Xiaomi claims top five spot in Chinese smartphone market
Tuesday, October 8, 2013/
Fast-growing Chinese smartphone maker Xiaomi has beaten out a range of established rivals, including ZTE, HTC and Lenovo, to claim one of the top five spots in the Chinese smartphone market.
The company has often been criticised as being an Apple imitator due to chief executive Lei Jun’s preference for black mock turtleneck tops and jeans, along with the company’s use of an iOS-style interface, called MIUI, over Android.
The TrendForce figures show Samsung claims 21.5% of the Chinese smartphone market, with second-placed Apple claiming 8.8%, Nokia claiming 8.2% and Huawei on 8%.
According to the figures, Xiaomi now claims 7.1% of the market, ahead of HTC (6.8%), Lenovo (6.3%) and ZTE (5.1%).
Interestingly, there is a significant divergence between the TrendForce figures and recent IDC figures, which showed the top five Chinese smartphone vendors by market share are Samsung on 18.3%, Lenovo on 12.6%, Coolpad on 11%, ZTE with 8.8% and Huawei on 8.7%.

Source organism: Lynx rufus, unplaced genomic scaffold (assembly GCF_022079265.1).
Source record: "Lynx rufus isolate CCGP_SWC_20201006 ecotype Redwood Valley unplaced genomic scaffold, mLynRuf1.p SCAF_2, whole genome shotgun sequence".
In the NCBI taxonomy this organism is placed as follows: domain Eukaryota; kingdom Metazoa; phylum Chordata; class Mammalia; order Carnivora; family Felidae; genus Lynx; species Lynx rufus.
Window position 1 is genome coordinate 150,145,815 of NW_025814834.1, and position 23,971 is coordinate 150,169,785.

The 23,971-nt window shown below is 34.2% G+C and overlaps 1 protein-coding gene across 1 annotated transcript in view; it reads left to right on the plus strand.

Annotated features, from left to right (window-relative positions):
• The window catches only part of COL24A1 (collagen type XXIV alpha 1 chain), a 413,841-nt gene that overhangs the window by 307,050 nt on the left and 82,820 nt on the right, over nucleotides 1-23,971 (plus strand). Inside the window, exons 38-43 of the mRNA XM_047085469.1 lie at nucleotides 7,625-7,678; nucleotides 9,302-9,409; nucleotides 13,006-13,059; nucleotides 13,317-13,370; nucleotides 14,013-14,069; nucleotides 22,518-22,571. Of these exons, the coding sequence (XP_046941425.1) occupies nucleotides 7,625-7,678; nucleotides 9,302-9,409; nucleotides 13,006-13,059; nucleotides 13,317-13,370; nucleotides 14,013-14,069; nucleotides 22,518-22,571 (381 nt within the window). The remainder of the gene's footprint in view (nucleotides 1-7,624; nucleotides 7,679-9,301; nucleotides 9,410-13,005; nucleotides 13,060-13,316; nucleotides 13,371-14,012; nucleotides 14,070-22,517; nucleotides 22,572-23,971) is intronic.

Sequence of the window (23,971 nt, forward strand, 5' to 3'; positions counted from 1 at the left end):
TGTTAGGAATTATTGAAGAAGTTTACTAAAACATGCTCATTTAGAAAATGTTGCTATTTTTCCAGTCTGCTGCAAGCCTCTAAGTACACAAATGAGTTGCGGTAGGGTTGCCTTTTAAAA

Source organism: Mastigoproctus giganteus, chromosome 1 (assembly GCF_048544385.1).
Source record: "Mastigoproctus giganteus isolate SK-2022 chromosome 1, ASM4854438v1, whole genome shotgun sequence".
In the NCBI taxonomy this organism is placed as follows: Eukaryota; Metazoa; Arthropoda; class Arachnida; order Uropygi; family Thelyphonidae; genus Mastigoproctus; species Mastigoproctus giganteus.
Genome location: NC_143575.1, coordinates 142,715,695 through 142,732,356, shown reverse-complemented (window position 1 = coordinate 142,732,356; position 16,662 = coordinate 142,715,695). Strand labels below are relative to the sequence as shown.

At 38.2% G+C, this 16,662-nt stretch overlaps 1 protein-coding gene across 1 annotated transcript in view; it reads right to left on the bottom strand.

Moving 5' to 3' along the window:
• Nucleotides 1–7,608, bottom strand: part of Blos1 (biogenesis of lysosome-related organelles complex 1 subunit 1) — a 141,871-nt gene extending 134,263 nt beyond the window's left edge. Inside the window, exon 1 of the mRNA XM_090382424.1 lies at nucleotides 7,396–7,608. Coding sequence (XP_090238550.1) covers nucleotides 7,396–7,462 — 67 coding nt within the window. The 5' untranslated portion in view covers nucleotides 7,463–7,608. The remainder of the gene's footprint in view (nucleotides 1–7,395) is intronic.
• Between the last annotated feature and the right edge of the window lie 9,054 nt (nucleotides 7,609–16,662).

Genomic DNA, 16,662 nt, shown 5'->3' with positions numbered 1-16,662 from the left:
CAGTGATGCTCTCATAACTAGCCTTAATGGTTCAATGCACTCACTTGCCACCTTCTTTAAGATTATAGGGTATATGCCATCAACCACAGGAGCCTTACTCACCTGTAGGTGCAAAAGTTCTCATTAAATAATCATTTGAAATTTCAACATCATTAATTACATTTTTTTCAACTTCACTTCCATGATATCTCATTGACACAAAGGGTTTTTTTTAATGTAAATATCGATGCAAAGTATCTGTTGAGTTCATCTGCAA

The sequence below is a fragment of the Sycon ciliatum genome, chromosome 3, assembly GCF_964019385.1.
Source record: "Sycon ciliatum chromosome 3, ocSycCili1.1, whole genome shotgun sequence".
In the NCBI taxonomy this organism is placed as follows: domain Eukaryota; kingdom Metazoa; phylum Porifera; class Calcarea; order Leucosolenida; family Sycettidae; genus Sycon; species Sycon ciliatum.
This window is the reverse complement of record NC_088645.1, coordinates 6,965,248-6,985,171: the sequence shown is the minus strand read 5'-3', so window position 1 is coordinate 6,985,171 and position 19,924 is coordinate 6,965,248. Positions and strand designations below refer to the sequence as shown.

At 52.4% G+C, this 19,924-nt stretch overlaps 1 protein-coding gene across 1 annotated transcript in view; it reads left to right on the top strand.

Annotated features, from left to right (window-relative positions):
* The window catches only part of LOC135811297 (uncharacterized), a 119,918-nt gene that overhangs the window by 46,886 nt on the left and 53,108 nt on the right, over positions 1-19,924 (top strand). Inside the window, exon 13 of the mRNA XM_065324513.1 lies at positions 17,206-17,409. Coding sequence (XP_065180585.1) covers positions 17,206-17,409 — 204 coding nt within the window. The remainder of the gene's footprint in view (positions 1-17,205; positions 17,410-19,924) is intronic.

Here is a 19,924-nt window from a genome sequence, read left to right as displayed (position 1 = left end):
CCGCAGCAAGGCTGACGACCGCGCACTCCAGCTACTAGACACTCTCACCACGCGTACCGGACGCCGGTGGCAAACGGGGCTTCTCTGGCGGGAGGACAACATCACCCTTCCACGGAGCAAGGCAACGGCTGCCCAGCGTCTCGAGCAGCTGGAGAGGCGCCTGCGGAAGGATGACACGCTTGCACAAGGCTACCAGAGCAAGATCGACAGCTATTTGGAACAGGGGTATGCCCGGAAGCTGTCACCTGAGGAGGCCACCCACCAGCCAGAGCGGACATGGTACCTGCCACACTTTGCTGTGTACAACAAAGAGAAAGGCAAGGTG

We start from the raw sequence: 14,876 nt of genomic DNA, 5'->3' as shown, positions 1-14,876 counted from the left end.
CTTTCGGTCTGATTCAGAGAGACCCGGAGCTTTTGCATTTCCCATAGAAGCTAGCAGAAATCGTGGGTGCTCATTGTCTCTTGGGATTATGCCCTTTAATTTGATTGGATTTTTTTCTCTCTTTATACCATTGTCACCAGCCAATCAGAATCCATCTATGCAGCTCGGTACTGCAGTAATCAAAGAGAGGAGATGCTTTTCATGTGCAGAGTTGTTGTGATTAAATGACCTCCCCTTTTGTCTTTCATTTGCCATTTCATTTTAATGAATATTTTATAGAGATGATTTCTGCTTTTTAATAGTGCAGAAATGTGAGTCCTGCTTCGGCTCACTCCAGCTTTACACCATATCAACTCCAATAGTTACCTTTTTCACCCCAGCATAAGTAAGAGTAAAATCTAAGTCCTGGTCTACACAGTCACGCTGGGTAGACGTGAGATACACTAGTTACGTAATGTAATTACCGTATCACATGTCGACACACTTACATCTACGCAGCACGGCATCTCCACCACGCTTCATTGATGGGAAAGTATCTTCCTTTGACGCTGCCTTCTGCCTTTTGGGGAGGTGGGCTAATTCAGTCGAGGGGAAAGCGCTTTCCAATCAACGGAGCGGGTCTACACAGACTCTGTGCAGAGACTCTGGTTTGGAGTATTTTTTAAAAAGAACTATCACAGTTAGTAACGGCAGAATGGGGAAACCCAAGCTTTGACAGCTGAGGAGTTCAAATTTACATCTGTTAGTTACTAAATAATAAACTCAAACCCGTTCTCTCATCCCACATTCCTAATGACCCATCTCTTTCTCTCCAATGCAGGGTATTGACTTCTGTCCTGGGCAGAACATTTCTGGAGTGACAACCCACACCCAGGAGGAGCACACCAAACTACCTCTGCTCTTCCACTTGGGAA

The figures also diverge significantly from a recent Kantar Worldpanel report showing Android’s market share is now at 72.4%, compared to 20.8% for Apple, while Windows Phone (used on Nokia’s Lumia smartphones) claims just 2.1% of the Chinese market.
Barring a large black or grey market for iOS devices made by companies other than Apple, there appears to be a significant discrepancy in Apple’s marketshare figures between the TrendForce and Kantar Worldpanel figures.
TrendForce also conducted a survey of smartphone owners in China, with 3,272 respondents, looking at whether consumers of different smartphone brands would consider purchasing Xiaomi phones in the future.
The survey showed 72.7% of Lenovo owners would consider a Xiaomi, compared to 69.5% of ZTE owners, 66.6% of Samsung owners, 63.2% for Nokia, 62.8% for Huawei, 59.2% for HTC and just 49.2% for Apple.
Meanwhile, 28% of Apple iPhone owners said they do not want to own a Xiaomi, compared to 5.1% of ZTE owners and 12.9% of Samsung owners, suggesting Apple has far stronger brand loyalty in China than its competitors.